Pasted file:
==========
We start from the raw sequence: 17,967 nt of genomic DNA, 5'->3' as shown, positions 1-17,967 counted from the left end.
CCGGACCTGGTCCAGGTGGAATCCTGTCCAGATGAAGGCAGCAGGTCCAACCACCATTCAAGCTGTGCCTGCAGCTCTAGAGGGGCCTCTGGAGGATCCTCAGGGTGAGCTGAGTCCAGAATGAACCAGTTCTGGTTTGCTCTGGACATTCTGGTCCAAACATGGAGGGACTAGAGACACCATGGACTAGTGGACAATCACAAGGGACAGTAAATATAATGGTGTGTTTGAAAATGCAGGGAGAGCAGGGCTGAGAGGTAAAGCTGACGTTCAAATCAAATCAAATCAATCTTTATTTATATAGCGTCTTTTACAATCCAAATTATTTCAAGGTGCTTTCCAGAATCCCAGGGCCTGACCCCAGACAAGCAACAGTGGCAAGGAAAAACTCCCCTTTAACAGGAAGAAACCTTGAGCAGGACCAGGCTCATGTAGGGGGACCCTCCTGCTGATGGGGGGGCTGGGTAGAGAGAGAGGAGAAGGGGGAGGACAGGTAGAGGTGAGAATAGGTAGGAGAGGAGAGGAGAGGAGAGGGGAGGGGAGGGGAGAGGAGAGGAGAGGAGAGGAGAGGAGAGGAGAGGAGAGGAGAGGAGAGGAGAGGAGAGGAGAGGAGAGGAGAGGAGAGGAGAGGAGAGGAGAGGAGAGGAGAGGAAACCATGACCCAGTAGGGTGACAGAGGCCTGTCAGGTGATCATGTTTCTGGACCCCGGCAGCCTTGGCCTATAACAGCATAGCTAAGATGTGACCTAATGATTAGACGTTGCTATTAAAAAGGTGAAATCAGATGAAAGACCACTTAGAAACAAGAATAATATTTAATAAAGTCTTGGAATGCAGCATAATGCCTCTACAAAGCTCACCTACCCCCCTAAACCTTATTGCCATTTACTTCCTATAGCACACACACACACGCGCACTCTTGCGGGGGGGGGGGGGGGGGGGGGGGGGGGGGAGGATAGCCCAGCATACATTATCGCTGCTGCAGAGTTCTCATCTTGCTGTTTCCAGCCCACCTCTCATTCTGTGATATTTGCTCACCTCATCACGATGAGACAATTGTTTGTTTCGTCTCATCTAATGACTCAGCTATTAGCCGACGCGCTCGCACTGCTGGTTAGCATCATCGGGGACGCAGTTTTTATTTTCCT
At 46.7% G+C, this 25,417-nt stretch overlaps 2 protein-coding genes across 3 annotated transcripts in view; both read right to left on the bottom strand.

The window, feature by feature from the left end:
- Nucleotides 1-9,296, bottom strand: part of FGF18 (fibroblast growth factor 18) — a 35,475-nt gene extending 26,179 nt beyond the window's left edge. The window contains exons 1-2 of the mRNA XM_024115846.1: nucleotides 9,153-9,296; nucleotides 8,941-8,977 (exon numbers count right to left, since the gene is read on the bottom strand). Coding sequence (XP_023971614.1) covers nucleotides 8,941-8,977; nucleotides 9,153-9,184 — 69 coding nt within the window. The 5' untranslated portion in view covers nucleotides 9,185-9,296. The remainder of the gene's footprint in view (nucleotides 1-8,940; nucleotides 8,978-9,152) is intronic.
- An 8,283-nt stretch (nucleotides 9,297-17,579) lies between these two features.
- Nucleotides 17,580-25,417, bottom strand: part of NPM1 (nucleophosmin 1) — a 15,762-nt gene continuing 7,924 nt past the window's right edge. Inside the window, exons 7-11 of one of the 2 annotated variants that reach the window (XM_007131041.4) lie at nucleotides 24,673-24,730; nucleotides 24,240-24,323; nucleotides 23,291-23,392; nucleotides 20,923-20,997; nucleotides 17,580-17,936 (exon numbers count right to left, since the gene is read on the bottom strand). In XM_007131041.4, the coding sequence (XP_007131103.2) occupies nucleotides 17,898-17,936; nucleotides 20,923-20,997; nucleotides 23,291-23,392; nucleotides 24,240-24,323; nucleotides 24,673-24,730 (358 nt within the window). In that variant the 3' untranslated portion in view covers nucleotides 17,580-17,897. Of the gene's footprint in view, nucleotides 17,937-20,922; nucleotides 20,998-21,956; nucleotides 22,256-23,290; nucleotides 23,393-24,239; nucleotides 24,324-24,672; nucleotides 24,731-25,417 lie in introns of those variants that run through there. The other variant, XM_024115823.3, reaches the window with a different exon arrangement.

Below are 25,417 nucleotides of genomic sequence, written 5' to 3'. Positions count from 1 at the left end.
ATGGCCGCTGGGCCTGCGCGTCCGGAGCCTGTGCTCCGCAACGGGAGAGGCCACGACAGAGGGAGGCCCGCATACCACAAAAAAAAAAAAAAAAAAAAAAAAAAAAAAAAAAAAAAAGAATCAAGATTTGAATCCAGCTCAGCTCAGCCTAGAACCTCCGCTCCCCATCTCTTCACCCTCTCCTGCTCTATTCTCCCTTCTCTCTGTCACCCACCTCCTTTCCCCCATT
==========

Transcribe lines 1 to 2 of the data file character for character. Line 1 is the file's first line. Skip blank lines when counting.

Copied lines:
We start from the raw sequence: 17,967 nt of genomic DNA, 5'->3' as shown, positions 1-17,967 counted from the left end.
CCGGACCTGGTCCAGGTGGAATCCTGTCCAGATGAAGGCAGCAGGTCCAACCACCATTCAAGCTGTGCCTGCAGCTCTAGAGGGGCCTCTGGAGGATCCTCAGGGTGAGCTGAGTCCAGAATGAACCAGTTCTGGTTTGCTCTGGACATTCTGGTCCAAACATGGAGGGACTAGAGACACCATGGACTAGTGGACAATCACAAGGGACAGTAAATATAATGGTGTGTTTGAAAATGCAGGGAGAGCAGGGCTGAGAGGTAAAGCTGACGTTCAAATCAAATCAAATCAATCTTTATTTATATAGCGTCTTTTACAATCCAAATTATTTCAAGGTGCTTTCCAGAATCCCAGGGCCTGACCCCAGACAAGCAACAGTGGCAAGGAAAAACTCCCCTTTAACAGGAAGAAACCTTGAGCAGGACCAGGCTCATGTAGGGGGACCCTCCTGCTGATGGGGGGGCTGGGTAGAGAGAGAGGAGAAGGGGGAGGACAGGTAGAGGTGAGAATAGGTAGGAGAGGAGAGGAGAGGAGAGGGGAGGGGAGGGGAGAGGAGAGGAGAGGAGAGGAGAGGAGAGGAGAGGAGAGGAGAGGAGAGGAGAGGAGAGGAGAGGAGAGGAGAGGAGAGGAGAGGAGAGGAGAGGAGAGGAGAGGAAACCATGACCCAGTAGGGTGACAGAGGCCTGTCAGGTGATCATGTTTCTGGACCCCGGCAGCCTTGGCCTATAACAGCATAGCTAAGATGTGACCTAATGATTAGACGTTGCTATTAAAAAGGTGAAATCAGATGAAAGACCACTTAGAAACAAGAATAATATTTAATAAAGTCTTGGAATGCAGCATAATGCCTCTACAAAGCTCACCTACCCCCCTAAACCTTATTGCCATTTACTTCCTATAGCACACACACACACGCGCACTCTTGCGGGGGGGGGGGGGGGGGGGGGGGGGGGGGAGGATAGCCCAGCATACATTATCGCTGCTGCAGAGTTCTCATCTTGCTGTTTCCAGCCCACCTCTCATTCTGTGATATTTGCTCACCTCATCACGATGAGACAATTGTTTGTTTCGTCTCATCTAATGACTCAGCTATTAGCCGACGCGCTCGCACTGCTGGTTAGCATCATCGGGGACGCAGTTTTTATTTTCCT